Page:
There’s a beautiful irony to De Backer’s current neck-and-neck status with Lil Nas X. While the latter is perhaps one of popular music’s canniest and most ingenious self-promoters, De Backer is anything but — not a recluse, exactly, as much as a chill, thoughtful musician who just so happened to write one of the biggest pop songs of all time. He seems happiest when talking about music — making music, listening to music, reading about music, talking about talking about music — and everyone I spoke to for this feature on the long, strange trip of “Somebody That I Used To Know” was reverent about De Backer’s calm passion for all things sound.
Of course, there’s been nary a minute of new music under the Gotye name since — but DeBacker’s been anything but slouching. Since Making Mirrors and the success of “Somebody I Used To Know,” he’s made three albums with his long-running rock band the Basics, guested on electro-acoustic wizard Bibio’s 2016 album A Mineral Love, founded several record labels, and released a compilation of rarities from electronic synth pioneer Jean-Jacques Perrey. In some instances, the funding for these projects came from DeBacker’s decision to recently monetize “Somebody I Used To Know” on YouTube after years of choosing not to do so: “The paradigm has changed,” he explains about the change of heart. “I decided to use the income I’d make from that to fund the other projects I’ve been working on.”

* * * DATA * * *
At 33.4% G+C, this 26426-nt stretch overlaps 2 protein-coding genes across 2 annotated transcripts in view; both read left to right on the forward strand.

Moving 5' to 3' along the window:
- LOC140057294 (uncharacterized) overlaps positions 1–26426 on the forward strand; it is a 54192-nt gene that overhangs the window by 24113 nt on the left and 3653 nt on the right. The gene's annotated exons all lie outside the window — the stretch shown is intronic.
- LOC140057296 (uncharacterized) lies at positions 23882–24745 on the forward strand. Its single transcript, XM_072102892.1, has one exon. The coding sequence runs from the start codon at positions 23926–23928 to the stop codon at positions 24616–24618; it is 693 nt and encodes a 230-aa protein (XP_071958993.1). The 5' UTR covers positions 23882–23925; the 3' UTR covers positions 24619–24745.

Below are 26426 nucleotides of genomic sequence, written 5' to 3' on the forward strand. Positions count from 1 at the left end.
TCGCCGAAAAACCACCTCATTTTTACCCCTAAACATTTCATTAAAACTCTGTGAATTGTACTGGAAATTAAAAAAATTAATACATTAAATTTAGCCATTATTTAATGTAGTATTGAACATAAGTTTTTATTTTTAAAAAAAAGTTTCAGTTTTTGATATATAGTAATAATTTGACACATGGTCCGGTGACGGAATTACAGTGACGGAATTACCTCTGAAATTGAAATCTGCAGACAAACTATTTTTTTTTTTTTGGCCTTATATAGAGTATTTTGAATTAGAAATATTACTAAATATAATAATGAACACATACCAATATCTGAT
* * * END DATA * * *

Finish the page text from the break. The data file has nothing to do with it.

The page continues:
He’s also tinkered steadily on the proper follow-up to Making Mirrors over the last five years, but as DeBacker explains himself near the end of this oral history, he’s just as content to continue taking his time as long as he can, too.
Long before the success of "Somebody That I Used To Know," De Backer was already established in the Australian music scene with a slowly amassing body of work that included the hit single "Hearts A Mess" in 2007.
WALTER DE BACKER (SINGER/SONGWRITER, GOTYE): Even when I had started Gotye, the Basics had made a lot of records and played thousands of shows over the years. I had a feeling that we were a really good band — maybe a lot better than a lot of the other bands I’d seen touring around the country. [At the beginning of our career], we probably played five or six times a week in Melbourne, even though no one came out to see us. For one of our first gigs, we were onstage upstairs in a little club, and there was a bartender upstairs and a bartender downstairs, and no one else came. At one point, the bartender upstairs said, “I’m so sorry guys, I gotta go clean some things downstairs.” So we were literally left by ourselves on the stage. [Laughs] We had plenty of experiences like that.